New Delhi: Amid a controversy, the Center has said that India has not banned the export of vaccines for Kovit-19, but has imposed restrictions on an Indian company that is expected to be a leader in providing vaccines to developing countries.
India, the world’s largest vaccine producer, is expected to play a key role as low- and middle-income countries look forward to launching immunization programs to contain the epidemic.
But following emergency approval by Indian authorities for the British-made AstraZeneca and another vaccine developed domestically on Sunday, media reports said India would not allow exports for several months.
The government has not banned the export of one of the COVID vaccines. That fact must be taken into account. “Rajesh Bhushan, a senior official in the health ministry, told reporters that he was warning against calling it” misinformation “.
In a joint statement on Tuesday, two vaccine makers – Serum Institute of India and Bharat Biotech – also pledged global access to the dose, saying the most important task was to save lives and livelihoods in India and around the world.
Currently, the global focus is mainly on the serum manufacturer of the Astrogenega vaccine – the company is on track to reach one billion doses this year as it raises its current capacity from 60 to 70 million doses to 100 per month. A company spokesman said the dose was one million by March.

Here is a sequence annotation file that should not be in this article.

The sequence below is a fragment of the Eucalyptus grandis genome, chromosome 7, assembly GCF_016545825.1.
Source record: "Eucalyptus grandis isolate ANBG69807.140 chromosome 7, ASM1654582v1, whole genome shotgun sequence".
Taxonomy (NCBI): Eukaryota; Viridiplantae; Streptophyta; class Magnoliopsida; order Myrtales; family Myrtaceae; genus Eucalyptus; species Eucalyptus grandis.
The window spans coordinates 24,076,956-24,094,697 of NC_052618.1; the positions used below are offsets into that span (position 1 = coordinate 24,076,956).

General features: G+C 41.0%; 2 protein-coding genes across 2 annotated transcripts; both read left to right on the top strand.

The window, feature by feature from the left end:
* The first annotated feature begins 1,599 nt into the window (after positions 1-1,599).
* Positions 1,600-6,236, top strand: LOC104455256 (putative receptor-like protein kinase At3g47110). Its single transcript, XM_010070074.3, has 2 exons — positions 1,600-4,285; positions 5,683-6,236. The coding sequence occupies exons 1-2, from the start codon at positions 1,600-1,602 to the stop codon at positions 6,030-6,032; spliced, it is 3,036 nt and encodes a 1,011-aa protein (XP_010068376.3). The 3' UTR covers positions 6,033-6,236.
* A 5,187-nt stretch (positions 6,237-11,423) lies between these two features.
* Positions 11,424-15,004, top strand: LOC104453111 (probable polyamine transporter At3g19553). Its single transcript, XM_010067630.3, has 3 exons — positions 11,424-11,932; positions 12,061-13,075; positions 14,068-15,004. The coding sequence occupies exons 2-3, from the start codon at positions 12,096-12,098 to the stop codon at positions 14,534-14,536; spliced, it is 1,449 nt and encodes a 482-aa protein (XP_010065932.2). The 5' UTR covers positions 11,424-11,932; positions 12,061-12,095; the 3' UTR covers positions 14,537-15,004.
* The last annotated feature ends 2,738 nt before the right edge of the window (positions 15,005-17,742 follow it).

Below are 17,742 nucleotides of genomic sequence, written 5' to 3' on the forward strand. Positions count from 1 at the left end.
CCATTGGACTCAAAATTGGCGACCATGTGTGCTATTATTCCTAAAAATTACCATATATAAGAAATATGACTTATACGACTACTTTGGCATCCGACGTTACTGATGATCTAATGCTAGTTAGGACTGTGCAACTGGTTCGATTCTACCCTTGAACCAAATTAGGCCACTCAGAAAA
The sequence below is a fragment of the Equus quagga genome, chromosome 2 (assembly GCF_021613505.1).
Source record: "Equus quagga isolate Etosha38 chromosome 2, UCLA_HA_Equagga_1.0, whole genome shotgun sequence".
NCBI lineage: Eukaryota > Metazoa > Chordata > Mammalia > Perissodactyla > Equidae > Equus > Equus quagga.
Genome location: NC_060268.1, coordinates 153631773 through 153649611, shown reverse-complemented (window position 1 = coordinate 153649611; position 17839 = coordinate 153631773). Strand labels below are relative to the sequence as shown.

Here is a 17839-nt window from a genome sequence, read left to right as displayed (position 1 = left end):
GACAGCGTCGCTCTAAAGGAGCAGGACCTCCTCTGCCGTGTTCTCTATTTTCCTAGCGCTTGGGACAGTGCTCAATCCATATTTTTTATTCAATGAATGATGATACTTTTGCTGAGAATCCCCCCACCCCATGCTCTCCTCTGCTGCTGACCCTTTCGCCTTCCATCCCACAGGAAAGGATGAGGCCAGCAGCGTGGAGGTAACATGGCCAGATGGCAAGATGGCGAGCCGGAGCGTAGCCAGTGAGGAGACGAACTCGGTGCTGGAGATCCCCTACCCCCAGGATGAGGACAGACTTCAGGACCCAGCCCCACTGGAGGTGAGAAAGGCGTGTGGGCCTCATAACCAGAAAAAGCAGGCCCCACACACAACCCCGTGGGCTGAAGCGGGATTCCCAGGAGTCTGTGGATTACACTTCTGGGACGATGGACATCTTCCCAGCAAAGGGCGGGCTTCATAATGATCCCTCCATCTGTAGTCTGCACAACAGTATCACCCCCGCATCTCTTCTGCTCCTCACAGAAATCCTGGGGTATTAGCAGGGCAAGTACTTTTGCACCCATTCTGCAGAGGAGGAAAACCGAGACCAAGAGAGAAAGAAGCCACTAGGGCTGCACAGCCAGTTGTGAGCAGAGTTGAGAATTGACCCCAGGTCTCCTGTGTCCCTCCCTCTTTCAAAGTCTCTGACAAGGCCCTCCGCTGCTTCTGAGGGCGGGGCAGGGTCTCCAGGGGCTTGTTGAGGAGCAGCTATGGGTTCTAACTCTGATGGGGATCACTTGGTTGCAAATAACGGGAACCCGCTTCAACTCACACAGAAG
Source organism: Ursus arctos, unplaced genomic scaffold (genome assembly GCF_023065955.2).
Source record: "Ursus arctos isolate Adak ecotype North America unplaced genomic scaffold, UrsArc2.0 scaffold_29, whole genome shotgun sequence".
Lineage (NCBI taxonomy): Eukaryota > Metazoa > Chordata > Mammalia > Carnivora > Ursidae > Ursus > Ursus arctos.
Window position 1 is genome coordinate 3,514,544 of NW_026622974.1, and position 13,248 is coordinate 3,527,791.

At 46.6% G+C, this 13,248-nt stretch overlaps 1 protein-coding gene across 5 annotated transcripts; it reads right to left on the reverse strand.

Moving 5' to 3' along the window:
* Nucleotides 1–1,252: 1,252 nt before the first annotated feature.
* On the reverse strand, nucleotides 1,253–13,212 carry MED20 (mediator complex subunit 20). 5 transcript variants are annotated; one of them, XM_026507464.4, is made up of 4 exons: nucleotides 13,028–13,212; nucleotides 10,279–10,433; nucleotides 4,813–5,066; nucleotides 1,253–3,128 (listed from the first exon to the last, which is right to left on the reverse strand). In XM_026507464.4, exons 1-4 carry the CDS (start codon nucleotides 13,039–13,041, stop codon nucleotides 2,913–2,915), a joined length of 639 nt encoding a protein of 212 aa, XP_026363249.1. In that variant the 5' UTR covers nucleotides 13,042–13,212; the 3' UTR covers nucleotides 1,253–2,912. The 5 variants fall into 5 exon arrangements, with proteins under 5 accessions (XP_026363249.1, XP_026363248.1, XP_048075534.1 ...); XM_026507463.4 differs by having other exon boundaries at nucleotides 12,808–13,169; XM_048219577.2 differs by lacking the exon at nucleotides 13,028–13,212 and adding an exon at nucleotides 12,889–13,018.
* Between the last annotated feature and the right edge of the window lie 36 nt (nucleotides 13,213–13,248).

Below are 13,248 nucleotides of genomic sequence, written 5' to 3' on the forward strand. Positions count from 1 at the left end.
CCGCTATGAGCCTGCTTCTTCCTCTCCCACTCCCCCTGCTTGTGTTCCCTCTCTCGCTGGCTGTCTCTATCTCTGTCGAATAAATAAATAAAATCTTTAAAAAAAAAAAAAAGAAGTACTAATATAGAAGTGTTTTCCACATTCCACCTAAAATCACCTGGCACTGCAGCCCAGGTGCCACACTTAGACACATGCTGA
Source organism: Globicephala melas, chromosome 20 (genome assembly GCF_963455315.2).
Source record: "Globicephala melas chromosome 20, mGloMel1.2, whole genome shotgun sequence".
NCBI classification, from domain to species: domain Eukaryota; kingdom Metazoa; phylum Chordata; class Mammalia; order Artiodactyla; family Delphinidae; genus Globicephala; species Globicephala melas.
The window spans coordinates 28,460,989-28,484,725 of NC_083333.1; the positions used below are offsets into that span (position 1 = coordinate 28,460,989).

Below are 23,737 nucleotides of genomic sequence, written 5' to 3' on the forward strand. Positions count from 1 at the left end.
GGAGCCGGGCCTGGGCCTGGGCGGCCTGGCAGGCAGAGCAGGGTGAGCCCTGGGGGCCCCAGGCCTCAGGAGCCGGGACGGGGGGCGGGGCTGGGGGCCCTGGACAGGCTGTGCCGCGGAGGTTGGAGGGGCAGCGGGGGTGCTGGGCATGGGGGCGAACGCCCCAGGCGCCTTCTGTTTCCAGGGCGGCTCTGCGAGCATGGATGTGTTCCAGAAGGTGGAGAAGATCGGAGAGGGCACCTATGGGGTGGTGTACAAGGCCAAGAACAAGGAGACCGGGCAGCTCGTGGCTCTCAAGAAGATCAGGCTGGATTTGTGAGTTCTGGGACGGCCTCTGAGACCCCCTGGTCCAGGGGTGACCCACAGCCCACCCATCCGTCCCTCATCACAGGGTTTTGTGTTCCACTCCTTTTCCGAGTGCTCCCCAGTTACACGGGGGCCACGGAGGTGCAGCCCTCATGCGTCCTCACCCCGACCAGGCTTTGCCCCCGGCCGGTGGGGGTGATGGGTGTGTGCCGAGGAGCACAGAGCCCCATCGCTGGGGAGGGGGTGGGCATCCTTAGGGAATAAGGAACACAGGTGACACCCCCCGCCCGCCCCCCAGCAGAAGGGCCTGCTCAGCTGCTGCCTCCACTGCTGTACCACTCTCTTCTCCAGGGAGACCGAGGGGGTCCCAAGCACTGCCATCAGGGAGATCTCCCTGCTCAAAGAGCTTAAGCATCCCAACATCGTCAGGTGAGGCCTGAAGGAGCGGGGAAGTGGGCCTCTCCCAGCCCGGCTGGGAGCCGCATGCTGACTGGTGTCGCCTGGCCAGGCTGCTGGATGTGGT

It has already saved 50 million doses made before approval.
Early vaccines are expected to be given locally, with the aim of vaccinating 300 million people by August, which will require millions of doses for its own population.
However, the release in many countries in Asia and Africa depends on the speed at which vaccines are received from Indian companies such as the Serum Company. Half of the one billion dollars contracted is to be sold to developing countries.
Health experts are also monitoring the growth of two local vaccine candidates by Indian companies.
Andrea D., assistant director of the Duke Innovation Global Health Center. According to Taylor, “India’s leadership in this front could be a game changer for the Govt vaccine distribution in developing countries. “First is the amount of vaccines they want to produce, as well as the substantial amount of drugs that have already been prepared and stockpiled and are now ready to ship.”
While rich countries such as the United States, the United Kingdom and Canada are launching immunization programs with vaccines available for their own people, developing countries are lagging behind as they look for affordable vaccine supplies.
According to them, the most promising candidate so far is AstraZeneca, which can be stored in ordinary refrigerators and is cheaper compared to vaccines such as Pfizer and Moderna.
Kavi, a non-profit global vaccine alliance, has been contracted with Serum to be the “vaccine for the world” for 200 million doses of astrogen. It is expected to cost around $ 3.
However, it is not clear when these will be available. Although Indian companies, which make up 60 per cent of the world’s vaccines, are increasing excise taxes, it is expected that there will be a major mismatch between supply and demand amid the global struggle for vaccines.
“Our data on vaccine procurement and production show that there are reasons to be concerned that low- and middle-income countries will not receive adequate vaccines by 2021,” says Taylor. “This is not due to the hoarding of the Indian market, but globally we cannot produce fast enough or ensure that all the people with the highest priority are reached first.”